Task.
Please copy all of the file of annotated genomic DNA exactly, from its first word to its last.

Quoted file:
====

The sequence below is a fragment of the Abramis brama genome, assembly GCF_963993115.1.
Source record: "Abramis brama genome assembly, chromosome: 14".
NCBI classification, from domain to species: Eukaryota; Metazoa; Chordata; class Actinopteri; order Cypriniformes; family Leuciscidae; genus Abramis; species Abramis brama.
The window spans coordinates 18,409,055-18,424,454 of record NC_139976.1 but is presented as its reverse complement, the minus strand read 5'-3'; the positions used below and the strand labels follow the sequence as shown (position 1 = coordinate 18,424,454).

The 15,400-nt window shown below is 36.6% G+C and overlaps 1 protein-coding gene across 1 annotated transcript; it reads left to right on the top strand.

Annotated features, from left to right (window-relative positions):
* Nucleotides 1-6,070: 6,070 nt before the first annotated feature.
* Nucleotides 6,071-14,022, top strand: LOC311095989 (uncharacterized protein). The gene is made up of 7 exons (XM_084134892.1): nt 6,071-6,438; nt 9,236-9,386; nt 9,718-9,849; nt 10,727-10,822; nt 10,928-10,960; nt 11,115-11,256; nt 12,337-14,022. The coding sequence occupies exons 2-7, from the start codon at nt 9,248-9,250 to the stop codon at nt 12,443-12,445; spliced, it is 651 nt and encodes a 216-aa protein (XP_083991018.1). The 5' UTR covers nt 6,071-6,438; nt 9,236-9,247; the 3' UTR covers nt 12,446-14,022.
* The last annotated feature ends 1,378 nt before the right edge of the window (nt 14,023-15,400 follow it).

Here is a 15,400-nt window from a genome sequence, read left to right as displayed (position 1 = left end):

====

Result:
The sequence below is a fragment of the Abramis brama genome, assembly GCF_963993115.1.
Source record: "Abramis brama genome assembly, chromosome: 14".
NCBI classification, from domain to species: Eukaryota; Metazoa; Chordata; class Actinopteri; order Cypriniformes; family Leuciscidae; genus Abramis; species Abramis brama.
The window spans coordinates 18,409,055-18,424,454 of record NC_139976.1 but is presented as its reverse complement, the minus strand read 5'-3'; the positions used below and the strand labels follow the sequence as shown (position 1 = coordinate 18,424,454).

The 15,400-nt window shown below is 36.6% G+C and overlaps 1 protein-coding gene across 1 annotated transcript; it reads left to right on the top strand.

Annotated features, from left to right (window-relative positions):
* Nucleotides 1-6,070: 6,070 nt before the first annotated feature.
* Nucleotides 6,071-14,022, top strand: LOC311095989 (uncharacterized protein). The gene is made up of 7 exons (XM_084134892.1): nt 6,071-6,438; nt 9,236-9,386; nt 9,718-9,849; nt 10,727-10,822; nt 10,928-10,960; nt 11,115-11,256; nt 12,337-14,022. The coding sequence occupies exons 2-7, from the start codon at nt 9,248-9,250 to the stop codon at nt 12,443-12,445; spliced, it is 651 nt and encodes a 216-aa protein (XP_083991018.1). The 5' UTR covers nt 6,071-6,438; nt 9,236-9,247; the 3' UTR covers nt 12,446-14,022.
* The last annotated feature ends 1,378 nt before the right edge of the window (nt 14,023-15,400 follow it).

Here is a 15,400-nt window from a genome sequence, read left to right as displayed (position 1 = left end):